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Jacqueline Auffant and Armando Zubia, representatives for Focus Services, look to recruit Weber State students at the Spring Career and Internship Fair held on Tuesday at WSU's main campus. (Robert Lewis / The Signpost)

Finding a career after graduation requires more than just luck or a long list of skills. Employers look for students who take initiative, who are team players and are willing to put themselves out there.

The Spring Career and Internship Fair brought many companies to Weber State campus looking to make connections with prospective students. During the event on Jan. 28, companies came out to answer questions, see student resumes and offer some insights to curious students.

The Association for Utah Community Health’s Division Manager Cynthia O’Connor said that her company specifically looks for a personality that fits. Because Utah Community Health works with all kinds of different people in the community, O’Connor looks for individuals without bias and who are committed to working with others.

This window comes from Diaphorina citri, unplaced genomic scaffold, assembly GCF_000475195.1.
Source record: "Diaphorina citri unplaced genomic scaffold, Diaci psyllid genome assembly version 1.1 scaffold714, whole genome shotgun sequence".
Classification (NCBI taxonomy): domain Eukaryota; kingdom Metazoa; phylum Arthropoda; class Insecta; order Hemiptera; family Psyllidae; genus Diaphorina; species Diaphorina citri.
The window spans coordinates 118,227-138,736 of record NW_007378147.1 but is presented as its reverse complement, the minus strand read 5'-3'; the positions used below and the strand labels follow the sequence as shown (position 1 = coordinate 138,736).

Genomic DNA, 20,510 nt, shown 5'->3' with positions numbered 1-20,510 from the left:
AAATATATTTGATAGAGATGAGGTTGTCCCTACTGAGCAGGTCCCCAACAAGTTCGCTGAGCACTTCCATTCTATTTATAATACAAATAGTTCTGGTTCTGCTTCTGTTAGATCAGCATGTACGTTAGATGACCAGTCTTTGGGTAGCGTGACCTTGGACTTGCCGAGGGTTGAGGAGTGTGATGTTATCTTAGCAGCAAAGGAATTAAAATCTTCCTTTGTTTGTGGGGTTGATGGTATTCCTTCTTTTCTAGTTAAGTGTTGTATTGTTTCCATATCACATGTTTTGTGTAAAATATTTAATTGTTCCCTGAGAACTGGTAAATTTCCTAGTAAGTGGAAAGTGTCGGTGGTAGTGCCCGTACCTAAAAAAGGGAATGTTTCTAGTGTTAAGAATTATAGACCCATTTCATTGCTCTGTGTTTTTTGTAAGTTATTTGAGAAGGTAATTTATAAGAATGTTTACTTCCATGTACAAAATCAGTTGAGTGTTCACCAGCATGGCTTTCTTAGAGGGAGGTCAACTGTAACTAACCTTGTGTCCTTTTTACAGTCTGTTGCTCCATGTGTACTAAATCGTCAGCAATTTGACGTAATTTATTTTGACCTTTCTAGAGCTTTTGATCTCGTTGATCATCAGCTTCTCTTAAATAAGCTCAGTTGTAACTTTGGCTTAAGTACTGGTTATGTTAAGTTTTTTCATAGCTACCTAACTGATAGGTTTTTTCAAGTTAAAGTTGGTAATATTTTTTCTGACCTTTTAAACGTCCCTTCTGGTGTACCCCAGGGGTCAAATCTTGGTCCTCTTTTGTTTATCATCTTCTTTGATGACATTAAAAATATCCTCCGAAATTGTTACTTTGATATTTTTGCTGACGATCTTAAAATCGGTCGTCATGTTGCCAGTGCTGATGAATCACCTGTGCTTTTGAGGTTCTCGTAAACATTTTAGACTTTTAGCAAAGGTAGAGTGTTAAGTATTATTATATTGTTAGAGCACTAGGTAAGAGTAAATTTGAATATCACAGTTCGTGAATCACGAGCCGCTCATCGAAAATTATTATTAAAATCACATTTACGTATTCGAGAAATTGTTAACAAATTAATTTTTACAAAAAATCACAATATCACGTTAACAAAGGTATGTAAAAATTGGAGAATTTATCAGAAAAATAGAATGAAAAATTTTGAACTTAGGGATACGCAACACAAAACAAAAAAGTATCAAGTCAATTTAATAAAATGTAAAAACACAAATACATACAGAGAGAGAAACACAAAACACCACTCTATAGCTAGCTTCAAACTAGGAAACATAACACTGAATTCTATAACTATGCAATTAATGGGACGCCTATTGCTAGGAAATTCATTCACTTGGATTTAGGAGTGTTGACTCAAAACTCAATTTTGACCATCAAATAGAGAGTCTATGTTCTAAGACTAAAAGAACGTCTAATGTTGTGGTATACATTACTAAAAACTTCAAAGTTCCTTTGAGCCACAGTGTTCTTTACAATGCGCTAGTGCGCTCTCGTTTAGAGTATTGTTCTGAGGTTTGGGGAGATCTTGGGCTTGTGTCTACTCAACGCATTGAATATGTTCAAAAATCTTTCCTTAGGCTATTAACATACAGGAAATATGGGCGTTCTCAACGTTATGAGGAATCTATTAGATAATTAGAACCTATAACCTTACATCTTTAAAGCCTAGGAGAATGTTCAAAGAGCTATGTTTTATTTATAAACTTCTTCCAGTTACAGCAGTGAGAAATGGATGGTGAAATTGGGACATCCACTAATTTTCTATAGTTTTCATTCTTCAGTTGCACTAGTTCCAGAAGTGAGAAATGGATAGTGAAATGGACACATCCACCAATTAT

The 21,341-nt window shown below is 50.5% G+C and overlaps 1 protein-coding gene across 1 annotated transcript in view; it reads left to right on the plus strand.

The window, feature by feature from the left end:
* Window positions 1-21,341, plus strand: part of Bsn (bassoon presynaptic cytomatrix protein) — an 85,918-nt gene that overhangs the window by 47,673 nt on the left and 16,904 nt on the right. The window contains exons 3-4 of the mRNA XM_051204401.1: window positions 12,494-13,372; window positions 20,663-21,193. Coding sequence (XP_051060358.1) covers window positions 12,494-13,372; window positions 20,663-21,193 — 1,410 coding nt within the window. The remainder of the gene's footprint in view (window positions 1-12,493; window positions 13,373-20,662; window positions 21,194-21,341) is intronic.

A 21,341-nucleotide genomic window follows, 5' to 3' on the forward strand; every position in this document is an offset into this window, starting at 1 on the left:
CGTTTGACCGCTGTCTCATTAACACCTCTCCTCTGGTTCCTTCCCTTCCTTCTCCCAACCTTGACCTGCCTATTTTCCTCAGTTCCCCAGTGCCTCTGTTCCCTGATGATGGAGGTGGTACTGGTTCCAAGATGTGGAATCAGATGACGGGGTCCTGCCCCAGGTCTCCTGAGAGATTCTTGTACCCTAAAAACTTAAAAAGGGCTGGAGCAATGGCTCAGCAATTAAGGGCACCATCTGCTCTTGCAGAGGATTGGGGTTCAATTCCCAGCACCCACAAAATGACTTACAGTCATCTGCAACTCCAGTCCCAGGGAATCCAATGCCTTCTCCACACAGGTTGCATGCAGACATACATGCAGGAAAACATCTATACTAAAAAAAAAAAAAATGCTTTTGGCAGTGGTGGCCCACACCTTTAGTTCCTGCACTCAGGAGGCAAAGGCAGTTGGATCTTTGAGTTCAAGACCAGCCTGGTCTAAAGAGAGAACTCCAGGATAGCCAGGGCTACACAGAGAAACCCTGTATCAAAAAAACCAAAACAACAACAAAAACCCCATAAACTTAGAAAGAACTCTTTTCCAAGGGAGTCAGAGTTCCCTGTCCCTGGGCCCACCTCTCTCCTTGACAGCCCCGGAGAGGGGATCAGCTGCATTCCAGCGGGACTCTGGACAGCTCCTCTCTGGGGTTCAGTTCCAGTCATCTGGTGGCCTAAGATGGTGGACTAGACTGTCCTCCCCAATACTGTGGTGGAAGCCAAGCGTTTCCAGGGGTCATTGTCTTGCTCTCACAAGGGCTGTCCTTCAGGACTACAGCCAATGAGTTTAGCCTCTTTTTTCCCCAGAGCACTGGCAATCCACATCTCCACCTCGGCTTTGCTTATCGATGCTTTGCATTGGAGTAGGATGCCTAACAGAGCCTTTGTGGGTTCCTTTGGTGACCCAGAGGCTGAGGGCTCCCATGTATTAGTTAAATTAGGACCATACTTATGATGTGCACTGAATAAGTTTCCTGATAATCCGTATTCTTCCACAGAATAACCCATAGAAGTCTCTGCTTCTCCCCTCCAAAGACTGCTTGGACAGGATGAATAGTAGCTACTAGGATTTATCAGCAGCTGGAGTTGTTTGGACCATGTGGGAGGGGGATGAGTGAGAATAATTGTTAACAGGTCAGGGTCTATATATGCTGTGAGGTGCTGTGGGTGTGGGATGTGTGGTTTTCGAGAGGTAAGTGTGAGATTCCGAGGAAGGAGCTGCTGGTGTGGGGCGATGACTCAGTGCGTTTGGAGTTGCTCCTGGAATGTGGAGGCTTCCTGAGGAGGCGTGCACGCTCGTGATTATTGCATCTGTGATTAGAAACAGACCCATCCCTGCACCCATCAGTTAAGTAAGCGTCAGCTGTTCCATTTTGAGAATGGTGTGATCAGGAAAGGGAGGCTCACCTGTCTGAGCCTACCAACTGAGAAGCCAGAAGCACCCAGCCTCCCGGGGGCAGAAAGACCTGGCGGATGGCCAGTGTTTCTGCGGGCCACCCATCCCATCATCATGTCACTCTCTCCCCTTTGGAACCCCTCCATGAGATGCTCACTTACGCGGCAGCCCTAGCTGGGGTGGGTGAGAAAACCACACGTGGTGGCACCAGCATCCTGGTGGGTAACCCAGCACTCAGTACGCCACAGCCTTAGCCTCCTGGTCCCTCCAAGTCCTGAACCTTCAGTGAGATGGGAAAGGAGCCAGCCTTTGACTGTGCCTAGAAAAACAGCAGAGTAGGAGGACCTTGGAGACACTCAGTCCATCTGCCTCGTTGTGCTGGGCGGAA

Many of the employers mentioned that it is important for students to come to these events on campus in order to see what opportunities are out there. Coming in with the knowledge about companies or organizations you want to talk to is a good place to start.

“I think the questions that they ask about what we do is really important because it shows that they are investing their time to get to know us,” Micaela Soto with Prismview: A Samsung Electronics Company said. Soto said that her company personally looks for an individual who is willing to embrace change because technology is always changing.

These events are great places to make connections, Soto and others said. Even just a quick meet and greet with a promising student can make a difference, and they will remember you if you present yourself well.

“Even from a resume, you can tell if somebody is in it for the long haul,” Weber States Human Resource recruiter Kristy Byington said, “They’re committed, and they’re going to show up.”

She feels that having “skills” isn’t as important as willingness to learn and wanting to be a team player. While experience and skill sets are important to landing a job, personality is just as vital to employers.

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